Avoiding Plagiarism

What is plagiarism? Plagiarism is:

  • Passing off someone else's words as your own
  • Passing off someone else's ideas as your own
  • Rewording a source but retaining the original ideas it contains, without giving due credit
  • Failing to put a quote in quotation marks
  • Copying large sections of someone else's words or ideas, even if credit is given or quotation marks are used
  • Giving incorrect information about the source of a quotation for example, citing a source that the real author has found and used, that you do not have a copy of
  • Changing the words but copying the sentence structure of a source without giving credit.

These are just examples and are not exhaustive.

Let's look at these examples in more detail, using a journal as an example.

Our chosen journal is: Baksi, C 'War Crimes Tribunals: Battle Stations, Law Society Gazette' 7 September 2006 LS Gaz, 7 Sep, 22.

Here's our extract:

"The United Nations (UN) tribunals prosecuting accused war criminals may have been somewhat overshadowed by coverage of the trial of former Iraqi dictator Saddam Hussein.

Even so, they have blazed a trail, setting groundbreaking precedents in the arena of international criminal and humanitarian law, and providing lawyers with the opportunity to work on cases that have made history.

Among their notable achievements, they have handed down the world's first conviction for genocide, and indicted a head of state -- the late Slobodan Milosevic -- on war crimes charges.

The International Criminal Tribunal for the former Yugoslavia (ICTY) was the first to be established -- set up in May 2003 by the UN Security Council to try those responsible for violations of international humanitarian law during the war in the early 1990s.

Its only predecessors were the Tokyo and Nuremberg tribunals set up by the allies at the end of World War Two.

Then came the International Criminal Tribunal for Rwanda (ICTR), which was created in 1994 and based in Arusha, Tanzania, to prosecute those responsible for genocide and other atrocities committed in 1994.

These ad hoc tribunals gave impetus to the formation of the International Criminal Court (ICC), established in 2002.

Based in the Netherlands, it is the first permanent independent treaty-based international criminal court.

It will try those accused of the most serious offences of international concern, where a national court is unable or unwilling to do so.

No trials have taken place before the ICC, but the prosecutor has begun investigations into three situations in Uganda, the Democratic Republic of Congo, and Sudan, and the first arrest warrants have been issued in relation to Uganda.

Indeed, last week the ICC announced that it had formally charged Thomas Lubanga Dyilo, the former Congo militia leader, with crimes relating to enlisting child soldiers".


We're first going to look at the ways in which a student might use the material which could lead to an accusation of plagiarism.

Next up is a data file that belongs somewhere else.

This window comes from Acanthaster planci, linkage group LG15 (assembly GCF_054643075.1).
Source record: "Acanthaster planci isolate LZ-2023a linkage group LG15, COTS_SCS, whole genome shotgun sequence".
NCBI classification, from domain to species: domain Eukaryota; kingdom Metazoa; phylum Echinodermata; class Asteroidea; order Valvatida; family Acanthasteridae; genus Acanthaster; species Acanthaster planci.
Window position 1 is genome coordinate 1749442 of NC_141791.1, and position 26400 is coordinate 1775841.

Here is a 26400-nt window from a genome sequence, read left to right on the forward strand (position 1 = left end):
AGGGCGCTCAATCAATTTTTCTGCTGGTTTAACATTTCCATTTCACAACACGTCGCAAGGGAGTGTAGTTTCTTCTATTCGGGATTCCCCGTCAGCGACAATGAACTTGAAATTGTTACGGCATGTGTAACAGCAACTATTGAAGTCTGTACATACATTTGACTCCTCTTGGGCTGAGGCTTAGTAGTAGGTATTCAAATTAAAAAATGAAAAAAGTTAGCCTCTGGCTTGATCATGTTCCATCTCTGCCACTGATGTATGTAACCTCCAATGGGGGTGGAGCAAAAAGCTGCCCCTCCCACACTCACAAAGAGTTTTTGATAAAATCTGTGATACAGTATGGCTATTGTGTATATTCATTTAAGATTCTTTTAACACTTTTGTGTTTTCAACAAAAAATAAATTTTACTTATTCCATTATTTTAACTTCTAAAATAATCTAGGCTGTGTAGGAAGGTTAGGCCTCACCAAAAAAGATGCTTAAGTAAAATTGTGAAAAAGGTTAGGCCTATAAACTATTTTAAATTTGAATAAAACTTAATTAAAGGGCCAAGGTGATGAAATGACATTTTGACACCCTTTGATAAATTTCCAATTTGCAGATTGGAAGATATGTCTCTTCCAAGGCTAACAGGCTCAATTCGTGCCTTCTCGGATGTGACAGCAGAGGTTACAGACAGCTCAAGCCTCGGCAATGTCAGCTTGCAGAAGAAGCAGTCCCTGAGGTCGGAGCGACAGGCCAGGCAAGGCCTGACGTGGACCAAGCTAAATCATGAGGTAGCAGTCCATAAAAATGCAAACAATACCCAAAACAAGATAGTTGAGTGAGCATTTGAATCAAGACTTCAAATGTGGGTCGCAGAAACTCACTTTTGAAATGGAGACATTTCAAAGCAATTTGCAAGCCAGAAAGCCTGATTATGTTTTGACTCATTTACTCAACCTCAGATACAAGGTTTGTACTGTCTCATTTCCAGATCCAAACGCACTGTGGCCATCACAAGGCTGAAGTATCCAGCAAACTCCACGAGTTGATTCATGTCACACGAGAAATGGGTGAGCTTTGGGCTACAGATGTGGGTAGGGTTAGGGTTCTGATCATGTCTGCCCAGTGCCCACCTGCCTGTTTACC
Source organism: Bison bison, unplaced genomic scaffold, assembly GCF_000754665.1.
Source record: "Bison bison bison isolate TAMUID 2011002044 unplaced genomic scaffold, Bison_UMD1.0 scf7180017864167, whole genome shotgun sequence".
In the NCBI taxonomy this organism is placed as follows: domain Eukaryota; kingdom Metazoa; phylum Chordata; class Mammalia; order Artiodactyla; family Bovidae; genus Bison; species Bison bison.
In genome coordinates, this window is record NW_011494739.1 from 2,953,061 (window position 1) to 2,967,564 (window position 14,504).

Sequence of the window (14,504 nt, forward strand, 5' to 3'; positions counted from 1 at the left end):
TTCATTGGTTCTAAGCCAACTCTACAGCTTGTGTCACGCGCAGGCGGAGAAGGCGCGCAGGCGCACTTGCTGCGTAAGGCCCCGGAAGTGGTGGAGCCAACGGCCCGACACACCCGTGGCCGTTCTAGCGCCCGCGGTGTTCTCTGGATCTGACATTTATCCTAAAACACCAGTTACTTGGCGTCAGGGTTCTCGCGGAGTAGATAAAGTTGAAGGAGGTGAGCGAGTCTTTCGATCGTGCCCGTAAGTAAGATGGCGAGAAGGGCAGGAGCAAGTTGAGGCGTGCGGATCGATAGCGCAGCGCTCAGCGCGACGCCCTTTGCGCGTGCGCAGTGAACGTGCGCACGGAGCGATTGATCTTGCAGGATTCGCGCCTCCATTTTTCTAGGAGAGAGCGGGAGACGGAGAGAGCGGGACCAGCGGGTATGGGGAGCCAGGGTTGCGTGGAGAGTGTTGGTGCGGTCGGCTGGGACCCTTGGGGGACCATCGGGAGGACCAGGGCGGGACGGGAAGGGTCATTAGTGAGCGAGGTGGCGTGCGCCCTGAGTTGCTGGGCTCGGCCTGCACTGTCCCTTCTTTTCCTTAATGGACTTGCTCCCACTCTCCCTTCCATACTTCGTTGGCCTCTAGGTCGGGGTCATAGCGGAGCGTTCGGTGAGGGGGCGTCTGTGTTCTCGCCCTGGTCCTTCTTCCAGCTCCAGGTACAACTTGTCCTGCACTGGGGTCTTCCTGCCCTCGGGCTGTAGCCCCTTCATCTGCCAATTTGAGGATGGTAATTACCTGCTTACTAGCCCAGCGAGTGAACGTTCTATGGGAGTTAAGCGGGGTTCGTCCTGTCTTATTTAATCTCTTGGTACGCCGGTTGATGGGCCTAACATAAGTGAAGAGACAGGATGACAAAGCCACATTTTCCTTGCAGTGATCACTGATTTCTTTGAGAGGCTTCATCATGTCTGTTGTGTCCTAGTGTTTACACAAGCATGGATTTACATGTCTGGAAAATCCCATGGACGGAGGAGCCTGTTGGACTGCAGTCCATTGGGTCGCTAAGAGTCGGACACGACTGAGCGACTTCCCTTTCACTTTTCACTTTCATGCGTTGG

Passing off someone else's words as your own...


A student writes:

The United Nations tribunals have blazed a trial, setting groundbreaking precedents in the arena of international criminal and humanitarian law, and providing lawyers with the opportunity to work on cases that have made history.

They have had many notable achievements, including handing down the world's first conviction for genocide, and indicting a head of state - the late Slobodan Milosevic - on war crime charges.

This is a relatively straightforward case of plagiarism.

It's barely paraphrased and gives no credit to Baksi's words OR ideas.

ADVICE! To avoid such a faux pas, you need to either quote EXACTLY from Baksi's journal in "quotation marks" and give credit to Baksi at the end, OR paraphrase the sentence properly (i.e. don't use so many of Baksi's words but phrase it a different way) and STILL give credit to Baksi because this sentence is all about her ideas - not yours!

Passing off someone else's ideas as your own...

...or rewording a source but retaining the original ideas it contains, without giving due credit

Our student writes: The International Criminal Tribunal for Rwanda was created in '94 to bring to trial those that cause the genocide and similar atrocities in 1994.

It was one of several ad hoc tribunals that gave impetus to the formation of the ICC, the first independent and permanent treaty-based international criminal court.

The Court's purpose is to bring to trial those who have been accused of the most serious of offences that are of relevance to the international community.


This is less straightforward.

The student hasn't given any credit to Baksi but then, there are barely any matching words.

Unfortunately, this is still plagiarism - because all of the ideas are Baksi's.

The student has just reworded them almost entirely but this content cannot be attributed to the student's general knowledge - it is very clear that they read and reworded the Baksi article, and simply changed a few of the words around.

Using someone's ideas is usually even LESS obvious.

You might be able to talk about a concept without using one single word from the original author but if you use their original idea, you MUST give them credit.

ADVICE! To avoid this kind of plagiarism, you need to give credit to your source - in this case, Baksi's journal.

It's as simple as that!

Failing to put a quote in quotation marks

The student writes: There have never been any trials before the ICC, but the prosecutor has begun investigations into three situations in Uganda, the Democratic Republic of Congo, and Sudan, and the first arrest warrants have been issued in relation to Uganda.

Indeed, last week the ICC announced that it had formally charged Thomas Lubanga Dyilo, the former Congo militia leader, with crimes relating to enlisting child soldiers (Baksi, 2006).